Kelley not only pleads to the audience to consider sympathy for the children, but the government should respond with a justifiable answer because at the moment, mothers and teachers do not have a say about the laws, preventing mothers and teachers from being heard. Kelley furthers her argument in paragraph nine, expressing, “Would the New Jersey Legislature have passed that shameful repeal bill enabling girls of fourteen years to work all night, if the mothers in New Jersey were enfranchised? (Kelley 59-62). In this case, the rhetorical question is if mothers had the right to vote, could the repealing of the bill, allowing girls of age
In Florence Kelley's speech (1905), she argues in favor of reducing child labor through the National American Woman Suffrage Association in Philadelphia, forcing the federal government to alter the amendment for child suffrage. Kelley expands her ideas by developing logos, pathos, and anaphora throughout the entire speech in an urgent argumentative tone. Using examples from children’s experiences, she successfully develops an effective argument that convinces the audience of the Suffrage Association to reconsider child labor laws and alter the working conditions of young children. Kelley heavily relies on logos in order to remind people of the economic (labor) issues the country is facing. For example, in lines 23-25, she states, “In Alabama the law provides that a child under sixteen years of age shall not work in a cotton mill at night longer than eight hours, and
Florence Kelley, a social worker and reformer for child labor laws, in her speech before the National American Woman Suffrage Association (1905), explains that the children endure appalling conditions everyday. Kelley supports her explanation by utilizing the horrendous diction, the intense imagery, and the negative emotion. Kelley’s purpose is to persuade her audience to create child labor regulations in America in order to make them feel guilty about the children's working conditions. The author writes in a passionate tone for the white men and women in the United States. Early in her speech Ms. Kelley utilizes horrendous diction.
Florence Kelly uses facts,syntax, and statistics to accentuate logic and logos to covey her message pertaining towards child labor to her audience.she strategically uses these three tools throughout her speech to grab the audiences attention to not only inform them, but to convince them to help reform these unjust and inhumane laws. She begins her speech with some facts about young kids who are working in places where adults should be working "commerce,in offices, in manufacturing. " By mentioning "tonight while we sleep, several thousand little girls will be working in textile mills.... " she is comparing facts from our life to their life which appeals to logic. She mentions how a few states govern in relation to their laws for how long and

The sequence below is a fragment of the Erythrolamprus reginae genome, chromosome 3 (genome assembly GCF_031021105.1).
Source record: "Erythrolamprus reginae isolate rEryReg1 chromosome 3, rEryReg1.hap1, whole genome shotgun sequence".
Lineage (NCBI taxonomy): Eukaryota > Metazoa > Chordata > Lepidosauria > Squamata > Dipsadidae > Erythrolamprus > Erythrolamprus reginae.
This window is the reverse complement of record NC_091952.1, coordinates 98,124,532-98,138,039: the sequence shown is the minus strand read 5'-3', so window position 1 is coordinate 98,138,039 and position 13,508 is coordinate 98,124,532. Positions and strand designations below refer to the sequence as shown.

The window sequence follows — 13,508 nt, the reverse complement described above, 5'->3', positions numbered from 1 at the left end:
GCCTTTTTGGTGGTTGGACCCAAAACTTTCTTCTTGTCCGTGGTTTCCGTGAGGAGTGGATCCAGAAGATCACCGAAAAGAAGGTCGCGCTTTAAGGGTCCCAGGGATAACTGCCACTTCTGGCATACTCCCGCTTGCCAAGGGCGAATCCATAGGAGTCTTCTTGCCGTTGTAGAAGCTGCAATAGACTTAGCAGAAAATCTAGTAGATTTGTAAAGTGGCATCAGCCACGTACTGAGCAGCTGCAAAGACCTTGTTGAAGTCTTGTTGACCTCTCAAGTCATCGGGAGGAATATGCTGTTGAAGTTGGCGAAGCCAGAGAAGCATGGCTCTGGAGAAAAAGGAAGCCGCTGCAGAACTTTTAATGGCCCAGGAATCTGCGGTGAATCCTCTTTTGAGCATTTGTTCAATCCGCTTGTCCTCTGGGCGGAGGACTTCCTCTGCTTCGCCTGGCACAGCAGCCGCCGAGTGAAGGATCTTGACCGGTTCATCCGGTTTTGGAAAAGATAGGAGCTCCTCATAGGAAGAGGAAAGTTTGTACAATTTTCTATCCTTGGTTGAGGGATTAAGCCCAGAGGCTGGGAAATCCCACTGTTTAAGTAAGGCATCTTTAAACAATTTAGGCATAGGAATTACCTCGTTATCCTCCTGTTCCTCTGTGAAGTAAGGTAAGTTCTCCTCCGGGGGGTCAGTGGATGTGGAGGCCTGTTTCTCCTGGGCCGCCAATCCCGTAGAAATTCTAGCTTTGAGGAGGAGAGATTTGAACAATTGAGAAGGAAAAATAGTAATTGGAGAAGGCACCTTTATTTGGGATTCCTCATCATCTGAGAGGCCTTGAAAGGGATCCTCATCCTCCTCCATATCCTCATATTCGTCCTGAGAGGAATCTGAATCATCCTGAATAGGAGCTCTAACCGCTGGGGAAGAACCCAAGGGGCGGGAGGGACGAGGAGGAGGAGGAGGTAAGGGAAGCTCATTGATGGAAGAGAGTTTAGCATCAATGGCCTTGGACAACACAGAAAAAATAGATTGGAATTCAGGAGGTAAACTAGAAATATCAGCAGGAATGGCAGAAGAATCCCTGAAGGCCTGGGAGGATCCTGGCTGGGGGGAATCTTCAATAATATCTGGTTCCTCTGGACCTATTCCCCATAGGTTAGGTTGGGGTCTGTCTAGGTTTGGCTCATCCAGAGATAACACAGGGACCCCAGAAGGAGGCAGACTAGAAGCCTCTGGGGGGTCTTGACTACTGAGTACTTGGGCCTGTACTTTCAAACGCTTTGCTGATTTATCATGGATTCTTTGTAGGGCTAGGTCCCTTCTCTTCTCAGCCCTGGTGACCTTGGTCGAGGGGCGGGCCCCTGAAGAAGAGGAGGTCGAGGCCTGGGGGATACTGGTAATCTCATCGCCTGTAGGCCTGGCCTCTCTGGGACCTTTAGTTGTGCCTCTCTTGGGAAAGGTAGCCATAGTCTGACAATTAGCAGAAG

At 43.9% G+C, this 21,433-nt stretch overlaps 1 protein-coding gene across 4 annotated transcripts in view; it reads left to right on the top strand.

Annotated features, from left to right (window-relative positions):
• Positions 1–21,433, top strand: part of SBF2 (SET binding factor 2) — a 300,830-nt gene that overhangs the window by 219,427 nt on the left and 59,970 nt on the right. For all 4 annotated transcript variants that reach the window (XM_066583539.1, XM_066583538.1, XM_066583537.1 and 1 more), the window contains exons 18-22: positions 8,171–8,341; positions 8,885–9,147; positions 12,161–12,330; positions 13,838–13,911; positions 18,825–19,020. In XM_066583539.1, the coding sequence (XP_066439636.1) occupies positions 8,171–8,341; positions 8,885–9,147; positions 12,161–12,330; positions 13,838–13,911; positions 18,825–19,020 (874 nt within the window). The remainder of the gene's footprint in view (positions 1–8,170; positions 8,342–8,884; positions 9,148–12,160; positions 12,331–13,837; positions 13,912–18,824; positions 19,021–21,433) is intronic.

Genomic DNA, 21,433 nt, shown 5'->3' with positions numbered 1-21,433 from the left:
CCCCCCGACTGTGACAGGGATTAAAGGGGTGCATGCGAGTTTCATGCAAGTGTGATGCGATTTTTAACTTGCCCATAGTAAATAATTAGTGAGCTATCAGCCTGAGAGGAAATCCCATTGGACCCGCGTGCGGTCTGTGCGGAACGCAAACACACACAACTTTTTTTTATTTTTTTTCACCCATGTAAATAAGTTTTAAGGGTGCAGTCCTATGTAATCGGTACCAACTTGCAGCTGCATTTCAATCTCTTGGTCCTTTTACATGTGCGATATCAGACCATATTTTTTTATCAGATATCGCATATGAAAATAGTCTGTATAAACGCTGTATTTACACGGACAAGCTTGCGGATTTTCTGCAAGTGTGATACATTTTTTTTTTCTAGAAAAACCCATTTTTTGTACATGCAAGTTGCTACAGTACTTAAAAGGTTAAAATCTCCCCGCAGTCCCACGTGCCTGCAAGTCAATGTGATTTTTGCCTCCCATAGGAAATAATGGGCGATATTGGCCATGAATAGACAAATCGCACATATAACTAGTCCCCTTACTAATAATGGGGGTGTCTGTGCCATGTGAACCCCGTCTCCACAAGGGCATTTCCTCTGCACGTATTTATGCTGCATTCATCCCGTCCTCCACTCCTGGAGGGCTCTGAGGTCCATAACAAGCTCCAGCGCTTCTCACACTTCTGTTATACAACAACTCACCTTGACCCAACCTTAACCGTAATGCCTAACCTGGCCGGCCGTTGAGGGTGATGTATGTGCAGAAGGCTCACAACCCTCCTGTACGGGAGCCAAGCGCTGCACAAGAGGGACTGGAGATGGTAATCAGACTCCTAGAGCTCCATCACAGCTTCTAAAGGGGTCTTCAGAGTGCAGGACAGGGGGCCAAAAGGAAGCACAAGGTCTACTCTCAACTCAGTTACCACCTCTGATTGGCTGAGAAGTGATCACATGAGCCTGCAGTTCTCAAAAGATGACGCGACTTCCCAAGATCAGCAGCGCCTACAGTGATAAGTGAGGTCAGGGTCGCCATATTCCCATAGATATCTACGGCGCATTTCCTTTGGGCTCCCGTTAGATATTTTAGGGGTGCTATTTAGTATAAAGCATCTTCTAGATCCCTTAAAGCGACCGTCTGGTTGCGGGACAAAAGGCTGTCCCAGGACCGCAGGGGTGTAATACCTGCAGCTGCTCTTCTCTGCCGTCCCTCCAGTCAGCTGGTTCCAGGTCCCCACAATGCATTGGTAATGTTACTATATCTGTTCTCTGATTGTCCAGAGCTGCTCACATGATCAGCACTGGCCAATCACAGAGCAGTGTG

On July 22nd, 1905, Florence Kelley, a United States social worker and reformer who fought successfully for child labor laws and improved conditions for working women, delivered a speech on child labor before the convention of the National American Woman Suffrage Association in Philadelphia. The purpose of her speech was to convince her audience that the only way to stop child labor was by allowing women the right to vote. Florence Kelley uses certain rhetorical strategies, such as pathos, diction, and an extensive use of figurative language, to appeal to her audience and accomplish her goal. Kelley’s speech is composed of a substantial amount of emotional appeals to aid her in connecting with her intended audience. In paragraph four she says, “Tonight while we sleep, several thousand little girls will be working in textile mills, all the night through, in the deafening noise of the spindles and the looms spinning and weaving cotton and wool, silks and ribbons for us to buy.”
Florence Kelley was an activist who fought against child labor in the late 1800'-early 1900's. She fought very hard for child labor and for better working conditions for our women. On the day of July 22, 1905 Kelley gave her speech regarding her reasoning of why child labor should end. To get a better understanding of her speech Florence Kelley implies pathos, ethos, and logos,which will catch the audience attention. The author reflects the sense of ethos playing the role of Florence Kelley.
Kelley introduces the idea that there should be regulations on child labor and New Jersey, at one point, had good labor regulations until this point: “Now, therefore, in New Jersey, boys and girls, after their 14th birthday enjoy the pitiful privilege of working all night long.” (lines 43-45). The phrase “pitiful privilege” is an oxymoron. A privilege is a special right or something that is not available to everyone and this is saying that it is pitiful, or inadequate, which it is. The choice of using the oxymoron shows thought and word choice that keeps the audience thinking.